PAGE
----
The Department of State has spent billions on Afghan reconstruction since America’s longest-running war began there over a decade ago, but a new report reveals that the majority of that money went to a single contractor with a sordid past.
According to that recently released write-up, the United States gave $2.7 billion to Virginia-based military contractor DynCorp between 2002 and March 2013, even as the embattled firm was being berated by bad publicity brought on by a handful of scandals and mishaps.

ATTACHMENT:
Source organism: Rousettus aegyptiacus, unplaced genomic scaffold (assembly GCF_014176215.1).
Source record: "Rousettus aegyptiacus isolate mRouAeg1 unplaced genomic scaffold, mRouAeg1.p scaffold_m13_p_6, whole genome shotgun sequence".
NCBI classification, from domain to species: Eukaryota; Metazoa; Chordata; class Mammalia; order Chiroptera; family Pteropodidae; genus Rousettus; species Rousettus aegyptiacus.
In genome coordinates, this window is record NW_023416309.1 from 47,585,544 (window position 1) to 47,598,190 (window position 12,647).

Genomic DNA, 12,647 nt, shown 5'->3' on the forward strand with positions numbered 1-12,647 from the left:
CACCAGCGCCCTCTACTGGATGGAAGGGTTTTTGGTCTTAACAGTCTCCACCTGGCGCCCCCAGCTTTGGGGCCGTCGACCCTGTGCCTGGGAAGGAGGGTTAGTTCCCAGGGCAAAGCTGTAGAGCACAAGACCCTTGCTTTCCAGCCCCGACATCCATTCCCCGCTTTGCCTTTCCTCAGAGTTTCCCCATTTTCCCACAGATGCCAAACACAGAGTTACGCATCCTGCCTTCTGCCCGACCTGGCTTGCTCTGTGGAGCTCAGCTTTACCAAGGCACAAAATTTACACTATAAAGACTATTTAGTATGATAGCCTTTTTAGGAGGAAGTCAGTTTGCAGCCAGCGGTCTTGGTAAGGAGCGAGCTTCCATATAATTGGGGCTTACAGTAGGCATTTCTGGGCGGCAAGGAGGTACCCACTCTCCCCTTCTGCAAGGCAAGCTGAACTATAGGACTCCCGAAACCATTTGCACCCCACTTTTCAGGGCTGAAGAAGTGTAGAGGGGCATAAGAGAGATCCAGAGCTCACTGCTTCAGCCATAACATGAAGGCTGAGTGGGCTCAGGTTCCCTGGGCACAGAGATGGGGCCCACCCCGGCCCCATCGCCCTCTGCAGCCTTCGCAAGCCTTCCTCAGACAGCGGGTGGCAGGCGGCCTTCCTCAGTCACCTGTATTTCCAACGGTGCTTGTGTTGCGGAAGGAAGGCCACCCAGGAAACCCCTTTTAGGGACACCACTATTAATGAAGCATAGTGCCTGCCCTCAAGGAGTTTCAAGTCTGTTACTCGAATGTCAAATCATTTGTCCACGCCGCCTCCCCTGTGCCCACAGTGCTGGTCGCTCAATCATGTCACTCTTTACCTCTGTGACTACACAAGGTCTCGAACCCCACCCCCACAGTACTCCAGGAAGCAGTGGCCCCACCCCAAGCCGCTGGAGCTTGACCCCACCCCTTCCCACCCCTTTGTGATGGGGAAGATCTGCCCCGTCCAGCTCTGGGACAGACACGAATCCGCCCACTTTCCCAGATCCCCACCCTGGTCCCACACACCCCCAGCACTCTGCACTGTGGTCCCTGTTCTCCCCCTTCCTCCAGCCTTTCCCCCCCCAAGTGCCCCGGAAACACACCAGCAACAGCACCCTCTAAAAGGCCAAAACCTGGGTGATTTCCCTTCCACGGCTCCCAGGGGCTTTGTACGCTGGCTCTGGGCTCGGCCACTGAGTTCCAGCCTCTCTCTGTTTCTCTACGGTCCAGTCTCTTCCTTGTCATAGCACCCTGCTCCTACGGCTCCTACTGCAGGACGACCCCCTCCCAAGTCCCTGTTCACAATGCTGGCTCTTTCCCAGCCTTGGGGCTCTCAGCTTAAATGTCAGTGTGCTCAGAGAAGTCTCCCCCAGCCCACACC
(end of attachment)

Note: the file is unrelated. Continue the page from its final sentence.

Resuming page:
In 2007, for example, a Special Inspector General for Afghanistan (SIGAR) report determined that “DynCorp seemed to act almost independently of its reporting officers at the Department of State,” and had billed the US government for millions of dollars for unauthorized work. In 2011, the company agreed to settle the dispute by signing a check to the State Dept. for $7.7 million, but that same year the anti-secrecy group WikiLeaks published a diplomatic cable that further attracted negative attention to DynCorp by revealing that contractors hired an underage Afghan boy to entertain them. Nevertheless, DynCorp continued to take in billions from the State Dept. for contract work in both Afghanistan and Iraq.